Cloud Computing Archive

I hope you had a chance to review my last post related to SaaS.  If not, you might want to take a quick look as today’s post is closely related to the last one. Please click this link to review Part 1 (click here: Part 1).

Now that you understand what SaaS is and how SaaS can benefit your IT career, I’m here to introduce you to IaaS. This is pronounced as “I-AS”.

While SaaS, software as a service, can help you provide speedy solutions on a lot of the traditional IT tasks such as data backup solution, phone services, and email services, IaaS stands for Infrastructure as a Service. What this means is that your entire Infrastructure, anything and everything from firewall, your servers, the network that all the data traverses to and from, and down to your applications can all be provided by one of these IaaS providers. I’m sure many of you have heard of Amazon EC2 or AWS. These are IaaS services provided by Amazon. Basically, any company can sign up for their IaaS service, and in a very short time, set up their own servers along with all the necessary network components such as firewall, network and data connectivity all set up and ready to go. And the beauty of it all is that you only pay for what you use, and services can start as low as $40 a month.

You might think these IaaS providers are more for the big guys with big Cloud applications. Actually, that’s not true at all. Think about it. For $40 a month, you can get a server that has a 99.95 SLA (standard SLA, many IaaS provide even better SLA such as 99.999 or even 100 SLA, but be sure to read their fine print); this is a very inexpensive cost. If you were to go out and buy any decent server with 2 socket quad core and some reasonable amount of space, it could easily cost you $4000 a server. So for $40 a month, you could effectively host a server in the cloud for the same price for 100 months; that’s approximately 8 years. And during those 8 years, not only do you have a server, but a server that does not require maintenance. Yup, that’s right, these IaaS providers will take care of all maintenance in the background for you, from servers to network equipment, so that your environment is always up.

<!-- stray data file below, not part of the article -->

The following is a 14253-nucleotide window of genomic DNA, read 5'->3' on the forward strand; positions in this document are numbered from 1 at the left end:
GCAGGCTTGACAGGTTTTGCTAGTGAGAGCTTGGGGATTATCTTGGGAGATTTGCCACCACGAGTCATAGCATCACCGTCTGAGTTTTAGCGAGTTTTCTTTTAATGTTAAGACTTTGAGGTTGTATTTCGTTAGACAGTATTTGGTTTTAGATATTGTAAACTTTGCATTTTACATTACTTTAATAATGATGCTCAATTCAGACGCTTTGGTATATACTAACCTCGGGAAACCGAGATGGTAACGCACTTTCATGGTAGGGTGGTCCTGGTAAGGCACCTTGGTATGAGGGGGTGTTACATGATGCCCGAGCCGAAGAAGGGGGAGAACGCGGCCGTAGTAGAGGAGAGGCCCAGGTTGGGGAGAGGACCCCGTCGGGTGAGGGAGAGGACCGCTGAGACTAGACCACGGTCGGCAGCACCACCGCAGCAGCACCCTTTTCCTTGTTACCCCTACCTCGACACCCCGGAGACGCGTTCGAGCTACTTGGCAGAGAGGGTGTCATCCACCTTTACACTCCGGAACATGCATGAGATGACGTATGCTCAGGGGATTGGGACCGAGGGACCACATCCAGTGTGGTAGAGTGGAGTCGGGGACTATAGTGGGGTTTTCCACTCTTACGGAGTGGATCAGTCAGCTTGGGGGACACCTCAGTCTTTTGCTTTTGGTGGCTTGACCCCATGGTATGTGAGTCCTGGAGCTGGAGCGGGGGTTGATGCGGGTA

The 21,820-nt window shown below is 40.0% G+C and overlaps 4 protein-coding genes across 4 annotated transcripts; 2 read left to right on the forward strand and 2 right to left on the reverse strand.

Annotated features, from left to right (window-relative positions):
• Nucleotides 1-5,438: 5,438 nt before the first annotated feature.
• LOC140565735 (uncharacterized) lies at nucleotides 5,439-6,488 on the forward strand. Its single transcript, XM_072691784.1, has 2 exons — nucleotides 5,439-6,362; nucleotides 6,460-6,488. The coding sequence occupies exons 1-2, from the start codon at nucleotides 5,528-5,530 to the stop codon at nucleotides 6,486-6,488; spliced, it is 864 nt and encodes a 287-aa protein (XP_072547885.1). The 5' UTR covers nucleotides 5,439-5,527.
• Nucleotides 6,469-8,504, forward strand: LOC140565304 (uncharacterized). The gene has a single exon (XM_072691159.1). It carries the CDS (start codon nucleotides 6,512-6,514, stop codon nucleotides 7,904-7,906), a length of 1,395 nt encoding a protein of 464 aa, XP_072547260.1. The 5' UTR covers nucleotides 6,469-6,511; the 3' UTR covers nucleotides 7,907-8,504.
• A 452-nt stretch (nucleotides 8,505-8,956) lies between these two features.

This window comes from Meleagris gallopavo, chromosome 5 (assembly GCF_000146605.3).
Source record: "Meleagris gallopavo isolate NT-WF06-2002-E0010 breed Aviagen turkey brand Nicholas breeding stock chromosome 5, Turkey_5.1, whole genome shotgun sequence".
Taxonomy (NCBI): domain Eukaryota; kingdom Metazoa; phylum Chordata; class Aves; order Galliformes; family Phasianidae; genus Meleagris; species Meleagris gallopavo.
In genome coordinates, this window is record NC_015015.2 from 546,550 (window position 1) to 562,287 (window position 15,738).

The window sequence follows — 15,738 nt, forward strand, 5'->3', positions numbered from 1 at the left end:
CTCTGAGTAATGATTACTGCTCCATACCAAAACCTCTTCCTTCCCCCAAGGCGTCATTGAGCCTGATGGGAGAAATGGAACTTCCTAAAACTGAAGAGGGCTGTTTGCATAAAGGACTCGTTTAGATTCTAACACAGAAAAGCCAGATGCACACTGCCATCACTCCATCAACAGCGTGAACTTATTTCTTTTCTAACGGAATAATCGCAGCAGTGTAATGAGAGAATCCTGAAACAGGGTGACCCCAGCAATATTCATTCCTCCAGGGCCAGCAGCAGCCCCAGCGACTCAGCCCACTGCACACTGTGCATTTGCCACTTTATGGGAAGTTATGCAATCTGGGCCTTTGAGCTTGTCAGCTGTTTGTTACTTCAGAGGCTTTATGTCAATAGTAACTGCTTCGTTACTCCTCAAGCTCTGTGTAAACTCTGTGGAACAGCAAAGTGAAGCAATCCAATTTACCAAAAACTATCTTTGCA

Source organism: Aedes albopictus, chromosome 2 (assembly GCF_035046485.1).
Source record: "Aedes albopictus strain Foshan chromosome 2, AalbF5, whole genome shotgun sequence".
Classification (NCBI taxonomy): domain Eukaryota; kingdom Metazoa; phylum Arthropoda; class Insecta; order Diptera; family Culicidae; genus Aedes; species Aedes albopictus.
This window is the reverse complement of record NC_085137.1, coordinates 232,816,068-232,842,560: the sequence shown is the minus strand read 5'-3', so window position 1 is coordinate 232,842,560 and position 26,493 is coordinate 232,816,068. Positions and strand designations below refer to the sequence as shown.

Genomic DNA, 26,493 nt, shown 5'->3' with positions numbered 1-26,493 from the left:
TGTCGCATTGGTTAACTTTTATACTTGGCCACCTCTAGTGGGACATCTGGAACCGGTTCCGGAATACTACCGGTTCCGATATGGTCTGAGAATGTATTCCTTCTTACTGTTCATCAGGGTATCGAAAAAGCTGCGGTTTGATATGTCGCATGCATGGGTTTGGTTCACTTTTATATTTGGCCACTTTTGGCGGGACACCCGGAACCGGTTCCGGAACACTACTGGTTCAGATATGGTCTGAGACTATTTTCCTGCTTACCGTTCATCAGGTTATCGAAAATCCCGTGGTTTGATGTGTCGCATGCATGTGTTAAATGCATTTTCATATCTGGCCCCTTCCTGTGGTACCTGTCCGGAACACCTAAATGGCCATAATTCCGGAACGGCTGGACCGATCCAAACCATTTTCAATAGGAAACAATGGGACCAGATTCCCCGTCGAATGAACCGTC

Image courtesy of stuart miles/

Image courtesy of stuart miles/

Take a moment and consider if IaaS can help you with your existing Infrastructure. Why put a server in your office location? Whenever you have a piece of equipment sitting in the office, you have to worry about power, safety and bandwidth. What if you lose power in the office? Then all your employees are down, and you might as well send everybody home for the day. What if your ISP messed up your data circuit, now you have no email. Worse yet, what if somebody comes into your building and steals your server? Now you are in big trouble. Forget about data recovery, you don’t even have a server to recover to! Don’t think that this kind of stuff doesn’t happen. I’ve seen it happen.